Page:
“The Obsolete Man” (6/02/1961)
Season Two, Episode 29 (65 overall)
Cayuga Production # 173-3661
“There is no God. The State has proven that there is no God!”
The Chancellor bellows pro-State sentiments from his impossibly high lectern. A meek librarian stands below, the reality of the situation sinking in. He has been found obsolete. He is to be executed.
TZ alums Burgess Meredith (“Time Enough at Last,” “Printer’s Devil,” and, sadly, “Mr. Dingle, the Strong”) and Fritz Weaver (“Third from the Sun”) return as the librarian and the chancellor, respectively, and both turn in excellent performances. When we meet them, the chancellor is vicious and predatory, while the librarian is weak and fearful. By the end of the episode, the tables aren’t so much turned as flipped over and smashed.
The first half of the episode takes place in a futuristic courtroom, which looks like something out of a German Impressionistic nightmare (was director Silverstein channeling Fritz Lang?). The door that Meredith enters through is impossibly tall, for no apparent reason other than to amp up the ominousness quotient.
Rod Serling’s “The Obsolete Man,” directed by Eliot Silverstein, is an absolute classic. This is one of those episodes in which every component operates at maximum greatness, and the combined result is transcendent. “The Eye of the Beholder” is frequently cited as the all-time greatest episode of The Twilight Zone but, for my money, “The Obsolete Man” trumps it. I recently revised my Top Ten Favorites list to include it, and I can’t wait to watch it tonight, on its 50th anniversary, in glorious high definition (thanks, Image Entertainment!).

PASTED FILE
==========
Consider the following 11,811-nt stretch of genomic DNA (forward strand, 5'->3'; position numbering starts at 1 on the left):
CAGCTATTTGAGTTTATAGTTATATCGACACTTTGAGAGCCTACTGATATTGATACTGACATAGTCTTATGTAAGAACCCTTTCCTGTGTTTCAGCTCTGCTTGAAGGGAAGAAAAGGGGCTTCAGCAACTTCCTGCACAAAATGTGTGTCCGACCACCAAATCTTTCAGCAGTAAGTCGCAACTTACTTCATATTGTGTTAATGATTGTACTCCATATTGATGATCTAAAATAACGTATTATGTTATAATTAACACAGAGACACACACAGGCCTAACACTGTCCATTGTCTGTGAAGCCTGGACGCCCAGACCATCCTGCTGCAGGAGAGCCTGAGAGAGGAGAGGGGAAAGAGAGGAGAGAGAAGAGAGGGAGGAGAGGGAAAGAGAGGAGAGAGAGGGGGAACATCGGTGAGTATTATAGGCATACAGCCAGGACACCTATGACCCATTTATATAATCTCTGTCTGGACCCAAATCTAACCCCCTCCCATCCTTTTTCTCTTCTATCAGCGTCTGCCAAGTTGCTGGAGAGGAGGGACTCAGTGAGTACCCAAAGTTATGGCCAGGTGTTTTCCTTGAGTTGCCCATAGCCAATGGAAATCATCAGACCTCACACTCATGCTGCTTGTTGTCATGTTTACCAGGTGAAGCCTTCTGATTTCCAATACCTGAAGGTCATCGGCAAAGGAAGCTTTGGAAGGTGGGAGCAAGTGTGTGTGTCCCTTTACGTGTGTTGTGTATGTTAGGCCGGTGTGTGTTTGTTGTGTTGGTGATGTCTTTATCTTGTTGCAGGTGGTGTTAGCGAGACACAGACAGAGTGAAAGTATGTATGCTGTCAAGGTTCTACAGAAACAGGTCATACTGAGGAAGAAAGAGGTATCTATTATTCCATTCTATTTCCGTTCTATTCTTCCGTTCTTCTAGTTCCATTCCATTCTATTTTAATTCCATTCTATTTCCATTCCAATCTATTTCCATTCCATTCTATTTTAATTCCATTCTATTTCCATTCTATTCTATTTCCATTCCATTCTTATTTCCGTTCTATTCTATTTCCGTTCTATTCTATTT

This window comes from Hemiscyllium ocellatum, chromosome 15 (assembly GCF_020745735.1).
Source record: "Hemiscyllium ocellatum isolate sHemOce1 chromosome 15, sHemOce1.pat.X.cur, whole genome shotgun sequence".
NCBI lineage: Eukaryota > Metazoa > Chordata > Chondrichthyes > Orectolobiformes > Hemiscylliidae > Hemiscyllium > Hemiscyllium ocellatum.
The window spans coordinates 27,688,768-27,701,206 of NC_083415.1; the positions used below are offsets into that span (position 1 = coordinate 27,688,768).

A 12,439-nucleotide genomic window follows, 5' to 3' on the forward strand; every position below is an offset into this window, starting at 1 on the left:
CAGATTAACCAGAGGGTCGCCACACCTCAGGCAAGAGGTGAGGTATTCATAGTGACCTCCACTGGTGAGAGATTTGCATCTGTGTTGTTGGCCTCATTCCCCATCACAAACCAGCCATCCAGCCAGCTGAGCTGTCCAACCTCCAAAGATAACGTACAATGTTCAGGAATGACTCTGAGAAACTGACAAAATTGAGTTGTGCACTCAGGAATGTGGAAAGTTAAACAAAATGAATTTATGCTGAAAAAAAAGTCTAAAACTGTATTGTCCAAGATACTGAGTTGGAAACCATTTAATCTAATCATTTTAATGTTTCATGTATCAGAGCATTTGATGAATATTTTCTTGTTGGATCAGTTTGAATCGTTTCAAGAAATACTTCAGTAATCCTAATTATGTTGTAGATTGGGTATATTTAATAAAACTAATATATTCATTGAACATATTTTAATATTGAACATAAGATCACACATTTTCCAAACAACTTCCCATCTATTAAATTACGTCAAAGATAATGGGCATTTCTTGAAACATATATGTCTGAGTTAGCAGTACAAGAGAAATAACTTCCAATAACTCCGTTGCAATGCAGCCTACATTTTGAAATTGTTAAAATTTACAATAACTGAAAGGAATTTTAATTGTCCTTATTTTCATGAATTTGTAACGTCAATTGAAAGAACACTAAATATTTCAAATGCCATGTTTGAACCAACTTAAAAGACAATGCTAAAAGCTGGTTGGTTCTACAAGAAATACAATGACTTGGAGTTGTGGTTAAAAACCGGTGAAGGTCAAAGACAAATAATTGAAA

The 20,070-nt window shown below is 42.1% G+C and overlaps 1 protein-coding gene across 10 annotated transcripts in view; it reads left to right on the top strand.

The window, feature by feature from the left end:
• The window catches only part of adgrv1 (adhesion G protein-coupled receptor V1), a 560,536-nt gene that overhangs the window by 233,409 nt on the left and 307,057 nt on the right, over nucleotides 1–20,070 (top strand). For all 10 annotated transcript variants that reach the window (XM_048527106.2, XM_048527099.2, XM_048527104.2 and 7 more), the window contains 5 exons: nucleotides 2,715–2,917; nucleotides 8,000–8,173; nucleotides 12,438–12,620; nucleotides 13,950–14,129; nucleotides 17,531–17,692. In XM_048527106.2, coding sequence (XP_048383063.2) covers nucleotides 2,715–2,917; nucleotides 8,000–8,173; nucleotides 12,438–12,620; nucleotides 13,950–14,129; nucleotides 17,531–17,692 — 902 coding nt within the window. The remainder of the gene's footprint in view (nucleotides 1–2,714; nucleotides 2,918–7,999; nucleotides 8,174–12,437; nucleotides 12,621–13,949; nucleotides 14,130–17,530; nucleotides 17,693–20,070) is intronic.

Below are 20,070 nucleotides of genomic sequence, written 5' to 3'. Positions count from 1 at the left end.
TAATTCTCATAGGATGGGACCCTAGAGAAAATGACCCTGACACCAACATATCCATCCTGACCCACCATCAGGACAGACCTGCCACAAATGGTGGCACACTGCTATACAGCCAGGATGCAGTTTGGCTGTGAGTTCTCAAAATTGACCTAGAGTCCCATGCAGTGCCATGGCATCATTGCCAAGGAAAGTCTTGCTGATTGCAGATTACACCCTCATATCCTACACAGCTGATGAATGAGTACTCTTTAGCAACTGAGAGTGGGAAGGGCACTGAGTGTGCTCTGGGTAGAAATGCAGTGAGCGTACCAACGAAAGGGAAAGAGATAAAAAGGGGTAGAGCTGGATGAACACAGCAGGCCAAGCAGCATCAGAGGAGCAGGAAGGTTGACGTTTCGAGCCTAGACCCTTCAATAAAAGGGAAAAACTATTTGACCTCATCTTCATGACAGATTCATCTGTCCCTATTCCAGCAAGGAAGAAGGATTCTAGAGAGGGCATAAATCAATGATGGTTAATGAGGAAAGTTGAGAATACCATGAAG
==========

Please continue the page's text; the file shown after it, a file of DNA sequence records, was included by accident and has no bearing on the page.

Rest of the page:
In 1995, a local theater company called Hellfire Productions performed “The Obsolete Man” (along with “A Game of Pool” and “Nothing in the Dark”), complete with an actor performing Rod Serling’s narration. I was fortunate enough to attend, and I thoroughly enjoyed it. I still have the program:
TZ trivia contest. As I recall, one of the questions asked which two actors starred in the most episodes. The answer is, of course, Jack Klugman and Burgess Meredith, which I’m happy to say I answered correctly (I don’t recall getting a prize, however). After the play, I got myself on their mailing list. They produced nine more episode adaptations over the next 3 years... but for some unfathomable reason, I never saw them. I still have the postcards they sent me advertising each production, which I'll scan and post sometime soon. In fact, I'm hoping to track down somebody connected with the production for an interview...
The music in “The Obsolete Man,” is sourced from Bernard Herrmann’s score for the CBS Radio Workshop’s 1956 adaptation of Aldous Huxley’s “Brave New World.” This score (like much of Herrmann’s radio work) was subsequently added to the CBS Music Library, and its various cues found their way into several TZ episodes. The score was released on vinyl in the early 80s by Cerberus Records (Bernard Herrmann: Music for Radio and Television), and on CD in 2003 by Prometheus (Bernard Herrmann: The CBS Years Volume 2: American Gothic).
Next week: The summer rerun season kicks off with a bang. We return to where it all started: Earl Holliman stars as a lonely man with no memory, wandering through an empty town and wondering… say it with me now… “WHERE IS EVERYBODY?”